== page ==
Of the top 10 largest breaches reported on the OCR list based on the number of individuals affected, insurance plans were responsible for four.
Hospitals/provider networks were responsible for only 27% of the total records affected by breaches or 1.3 million records. Physician practices accounted for only 8% of the total number of records compromised by breaches.
That’s not such a surprise when you consider the large number of patient records that insurance plans deal with, says Hourihan. Physician practices may have patients’ PHI in the form of paper records or stored electronically on a computer. If a laptop computer is lost or stolen, it may contain only a few hundred patient records.
On the other hand, a breach by an insurance plan is likely to involve thousands, if not hundreds of thousands, of records.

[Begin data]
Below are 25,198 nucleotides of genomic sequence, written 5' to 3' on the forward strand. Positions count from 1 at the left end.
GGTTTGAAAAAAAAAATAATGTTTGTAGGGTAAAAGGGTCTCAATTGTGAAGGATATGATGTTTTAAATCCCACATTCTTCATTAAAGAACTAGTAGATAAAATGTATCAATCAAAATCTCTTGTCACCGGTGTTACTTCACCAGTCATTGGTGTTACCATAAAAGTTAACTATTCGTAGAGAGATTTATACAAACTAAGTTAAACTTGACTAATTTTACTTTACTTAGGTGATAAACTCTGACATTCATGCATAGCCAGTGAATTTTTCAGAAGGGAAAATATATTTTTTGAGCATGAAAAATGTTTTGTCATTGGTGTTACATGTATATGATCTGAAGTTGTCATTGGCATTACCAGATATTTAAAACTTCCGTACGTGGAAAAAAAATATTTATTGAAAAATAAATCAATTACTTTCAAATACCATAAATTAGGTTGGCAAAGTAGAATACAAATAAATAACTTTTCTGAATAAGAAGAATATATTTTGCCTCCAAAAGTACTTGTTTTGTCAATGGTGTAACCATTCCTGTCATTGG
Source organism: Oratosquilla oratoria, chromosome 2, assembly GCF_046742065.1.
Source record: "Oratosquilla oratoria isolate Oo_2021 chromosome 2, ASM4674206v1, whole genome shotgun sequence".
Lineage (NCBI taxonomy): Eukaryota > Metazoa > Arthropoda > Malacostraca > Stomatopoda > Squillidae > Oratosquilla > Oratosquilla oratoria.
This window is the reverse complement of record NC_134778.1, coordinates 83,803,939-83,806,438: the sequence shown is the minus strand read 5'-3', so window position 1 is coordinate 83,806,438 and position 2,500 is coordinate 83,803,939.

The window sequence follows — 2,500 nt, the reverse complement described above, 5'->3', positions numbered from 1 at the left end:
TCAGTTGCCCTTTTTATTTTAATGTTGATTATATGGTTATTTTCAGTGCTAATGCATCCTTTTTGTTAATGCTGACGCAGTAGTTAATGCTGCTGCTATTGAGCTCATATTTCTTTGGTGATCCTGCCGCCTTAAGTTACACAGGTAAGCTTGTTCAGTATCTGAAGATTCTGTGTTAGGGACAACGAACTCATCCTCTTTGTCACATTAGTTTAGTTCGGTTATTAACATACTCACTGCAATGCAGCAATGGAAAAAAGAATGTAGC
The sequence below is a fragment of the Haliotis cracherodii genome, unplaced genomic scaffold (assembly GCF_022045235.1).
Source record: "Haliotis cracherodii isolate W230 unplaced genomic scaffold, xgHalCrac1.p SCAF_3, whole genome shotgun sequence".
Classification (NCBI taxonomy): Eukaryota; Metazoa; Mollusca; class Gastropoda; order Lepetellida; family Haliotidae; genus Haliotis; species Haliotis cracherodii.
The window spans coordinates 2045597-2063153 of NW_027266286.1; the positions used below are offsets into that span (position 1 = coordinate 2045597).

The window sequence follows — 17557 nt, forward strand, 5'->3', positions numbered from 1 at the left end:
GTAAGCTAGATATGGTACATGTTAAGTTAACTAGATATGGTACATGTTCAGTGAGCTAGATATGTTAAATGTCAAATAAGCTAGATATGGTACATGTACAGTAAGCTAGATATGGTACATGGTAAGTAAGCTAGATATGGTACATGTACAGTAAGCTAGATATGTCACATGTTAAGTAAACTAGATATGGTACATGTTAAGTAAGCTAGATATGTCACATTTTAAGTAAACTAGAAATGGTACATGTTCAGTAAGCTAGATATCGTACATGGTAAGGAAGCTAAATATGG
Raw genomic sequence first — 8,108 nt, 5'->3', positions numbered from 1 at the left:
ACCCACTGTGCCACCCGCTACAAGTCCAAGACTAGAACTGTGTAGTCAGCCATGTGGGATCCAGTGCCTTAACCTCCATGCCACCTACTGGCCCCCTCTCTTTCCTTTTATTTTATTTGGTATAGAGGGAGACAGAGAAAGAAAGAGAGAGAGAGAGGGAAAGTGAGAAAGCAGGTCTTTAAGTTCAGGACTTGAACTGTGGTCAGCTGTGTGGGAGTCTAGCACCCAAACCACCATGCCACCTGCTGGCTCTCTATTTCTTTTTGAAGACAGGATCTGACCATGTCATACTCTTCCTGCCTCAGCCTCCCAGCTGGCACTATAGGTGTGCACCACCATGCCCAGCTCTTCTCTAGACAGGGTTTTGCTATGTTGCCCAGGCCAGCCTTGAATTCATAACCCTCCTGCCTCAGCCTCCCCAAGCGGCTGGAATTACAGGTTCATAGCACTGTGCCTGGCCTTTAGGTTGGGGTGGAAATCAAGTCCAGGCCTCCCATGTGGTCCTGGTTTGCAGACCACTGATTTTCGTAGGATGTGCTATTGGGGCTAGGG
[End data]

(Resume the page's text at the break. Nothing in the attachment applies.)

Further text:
So, although physician practices are responsible for the second highest number of breaches, the relative damages for physician practices in terms of the number of records is fairly low, Hourihan says.
Insurers do not have many breaches, but when a breach occurs, it can be of a huge magnitude, he says.
For instance, the largest breach reported so far is by AvMed, Inc. of Florida and involved 1,222,000 patient records from the theft of a laptop computer in December, 2009. The second largest breach was reported by Blue Cross Blue Shield of Tennessee, resulting from the theft of hard drives in October 2009; it affected 998,442 patients.
Correspondent Joanne Finnegan contributed to this report.